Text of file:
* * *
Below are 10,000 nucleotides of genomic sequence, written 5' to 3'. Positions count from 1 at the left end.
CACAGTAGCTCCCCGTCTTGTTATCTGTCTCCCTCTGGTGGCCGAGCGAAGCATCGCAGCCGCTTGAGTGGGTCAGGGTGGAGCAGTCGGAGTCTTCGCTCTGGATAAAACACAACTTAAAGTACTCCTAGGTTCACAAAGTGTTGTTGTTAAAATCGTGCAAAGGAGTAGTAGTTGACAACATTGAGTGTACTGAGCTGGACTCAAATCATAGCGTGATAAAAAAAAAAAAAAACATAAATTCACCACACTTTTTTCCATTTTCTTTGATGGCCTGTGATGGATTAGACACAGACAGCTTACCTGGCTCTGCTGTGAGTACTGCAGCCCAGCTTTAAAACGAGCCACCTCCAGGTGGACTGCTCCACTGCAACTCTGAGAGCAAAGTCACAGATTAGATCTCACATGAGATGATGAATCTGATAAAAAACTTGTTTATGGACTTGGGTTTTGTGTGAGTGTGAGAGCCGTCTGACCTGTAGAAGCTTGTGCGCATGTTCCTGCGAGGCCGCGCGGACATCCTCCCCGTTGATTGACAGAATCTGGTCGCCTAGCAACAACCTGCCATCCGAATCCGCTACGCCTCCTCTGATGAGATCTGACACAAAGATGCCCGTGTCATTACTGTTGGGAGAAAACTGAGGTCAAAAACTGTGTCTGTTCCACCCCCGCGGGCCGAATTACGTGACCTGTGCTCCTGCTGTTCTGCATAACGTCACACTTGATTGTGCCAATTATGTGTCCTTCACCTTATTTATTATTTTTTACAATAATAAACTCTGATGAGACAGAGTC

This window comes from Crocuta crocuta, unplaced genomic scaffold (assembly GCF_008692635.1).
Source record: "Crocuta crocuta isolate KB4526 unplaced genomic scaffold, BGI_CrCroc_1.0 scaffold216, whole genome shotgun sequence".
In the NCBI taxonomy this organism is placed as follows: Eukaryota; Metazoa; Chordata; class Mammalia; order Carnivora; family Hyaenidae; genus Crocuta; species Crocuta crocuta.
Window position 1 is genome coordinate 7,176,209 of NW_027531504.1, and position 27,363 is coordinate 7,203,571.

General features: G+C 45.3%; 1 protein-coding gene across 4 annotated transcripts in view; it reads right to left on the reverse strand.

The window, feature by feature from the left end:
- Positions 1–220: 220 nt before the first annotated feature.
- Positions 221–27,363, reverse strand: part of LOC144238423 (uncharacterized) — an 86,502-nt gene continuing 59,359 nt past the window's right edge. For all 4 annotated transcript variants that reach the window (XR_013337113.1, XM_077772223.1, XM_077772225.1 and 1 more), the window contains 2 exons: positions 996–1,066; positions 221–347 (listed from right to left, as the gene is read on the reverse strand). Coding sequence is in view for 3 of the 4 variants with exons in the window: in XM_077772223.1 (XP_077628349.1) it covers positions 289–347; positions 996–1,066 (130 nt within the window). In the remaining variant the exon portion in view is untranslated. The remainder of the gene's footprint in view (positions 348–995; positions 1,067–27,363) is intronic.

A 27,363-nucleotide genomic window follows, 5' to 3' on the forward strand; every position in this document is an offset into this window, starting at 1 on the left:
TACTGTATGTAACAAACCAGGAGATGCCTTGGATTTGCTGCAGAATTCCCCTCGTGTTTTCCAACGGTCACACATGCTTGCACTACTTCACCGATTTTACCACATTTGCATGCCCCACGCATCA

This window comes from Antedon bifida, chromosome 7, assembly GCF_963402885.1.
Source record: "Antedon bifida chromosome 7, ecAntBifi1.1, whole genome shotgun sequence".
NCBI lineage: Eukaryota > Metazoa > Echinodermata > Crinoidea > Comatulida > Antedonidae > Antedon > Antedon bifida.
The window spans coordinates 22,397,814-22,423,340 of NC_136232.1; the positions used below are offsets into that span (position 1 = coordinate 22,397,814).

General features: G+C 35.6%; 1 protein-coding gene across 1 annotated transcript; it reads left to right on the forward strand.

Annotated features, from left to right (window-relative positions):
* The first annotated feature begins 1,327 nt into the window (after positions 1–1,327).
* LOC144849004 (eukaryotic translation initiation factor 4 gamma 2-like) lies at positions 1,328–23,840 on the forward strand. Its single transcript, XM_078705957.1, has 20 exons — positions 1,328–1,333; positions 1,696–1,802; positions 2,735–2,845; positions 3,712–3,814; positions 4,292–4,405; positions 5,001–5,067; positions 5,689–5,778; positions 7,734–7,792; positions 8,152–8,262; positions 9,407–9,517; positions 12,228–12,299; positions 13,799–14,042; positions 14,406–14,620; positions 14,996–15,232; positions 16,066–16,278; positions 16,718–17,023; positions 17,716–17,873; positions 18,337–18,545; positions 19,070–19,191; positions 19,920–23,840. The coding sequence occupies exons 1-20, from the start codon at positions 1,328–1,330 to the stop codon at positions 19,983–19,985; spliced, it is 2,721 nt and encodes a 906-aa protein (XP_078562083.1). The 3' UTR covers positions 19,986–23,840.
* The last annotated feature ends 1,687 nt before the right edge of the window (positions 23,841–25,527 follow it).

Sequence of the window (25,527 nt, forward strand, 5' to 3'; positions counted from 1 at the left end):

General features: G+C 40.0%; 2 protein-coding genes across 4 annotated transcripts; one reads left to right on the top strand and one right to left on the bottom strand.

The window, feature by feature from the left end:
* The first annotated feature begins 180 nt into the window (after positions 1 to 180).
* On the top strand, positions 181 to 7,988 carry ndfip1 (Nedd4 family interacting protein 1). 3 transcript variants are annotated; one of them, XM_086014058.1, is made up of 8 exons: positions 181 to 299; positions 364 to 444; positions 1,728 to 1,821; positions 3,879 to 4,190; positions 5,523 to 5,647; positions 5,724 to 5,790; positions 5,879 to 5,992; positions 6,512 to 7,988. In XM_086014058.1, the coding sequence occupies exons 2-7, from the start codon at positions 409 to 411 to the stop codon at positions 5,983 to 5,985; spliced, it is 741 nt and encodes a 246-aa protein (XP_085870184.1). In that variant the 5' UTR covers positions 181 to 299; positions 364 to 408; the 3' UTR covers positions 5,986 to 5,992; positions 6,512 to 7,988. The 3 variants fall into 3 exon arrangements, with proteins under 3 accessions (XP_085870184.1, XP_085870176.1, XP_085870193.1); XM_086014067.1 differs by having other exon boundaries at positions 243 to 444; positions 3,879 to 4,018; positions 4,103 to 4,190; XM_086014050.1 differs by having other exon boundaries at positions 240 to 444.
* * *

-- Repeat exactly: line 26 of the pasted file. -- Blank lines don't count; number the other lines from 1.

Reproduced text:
* On the top strand, positions 181 to 7,988 carry ndfip1 (Nedd4 family interacting protein 1). 3 transcript variants are annotated; one of them, XM_086014058.1, is made up of 8 exons: positions 181 to 299; positions 364 to 444; positions 1,728 to 1,821; positions 3,879 to 4,190; positions 5,523 to 5,647; positions 5,724 to 5,790; positions 5,879 to 5,992; positions 6,512 to 7,988. In XM_086014058.1, the coding sequence occupies exons 2-7, from the start codon at positions 409 to 411 to the stop codon at positions 5,983 to 5,985; spliced, it is 741 nt and encodes a 246-aa protein (XP_085870184.1). In that variant the 5' UTR covers positions 181 to 299; positions 364 to 408; the 3' UTR covers positions 5,986 to 5,992; positions 6,512 to 7,988. The 3 variants fall into 3 exon arrangements, with proteins under 3 accessions (XP_085870184.1, XP_085870176.1, XP_085870193.1); XM_086014067.1 differs by having other exon boundaries at positions 243 to 444; positions 3,879 to 4,018; positions 4,103 to 4,190; XM_086014050.1 differs by having other exon boundaries at positions 240 to 444.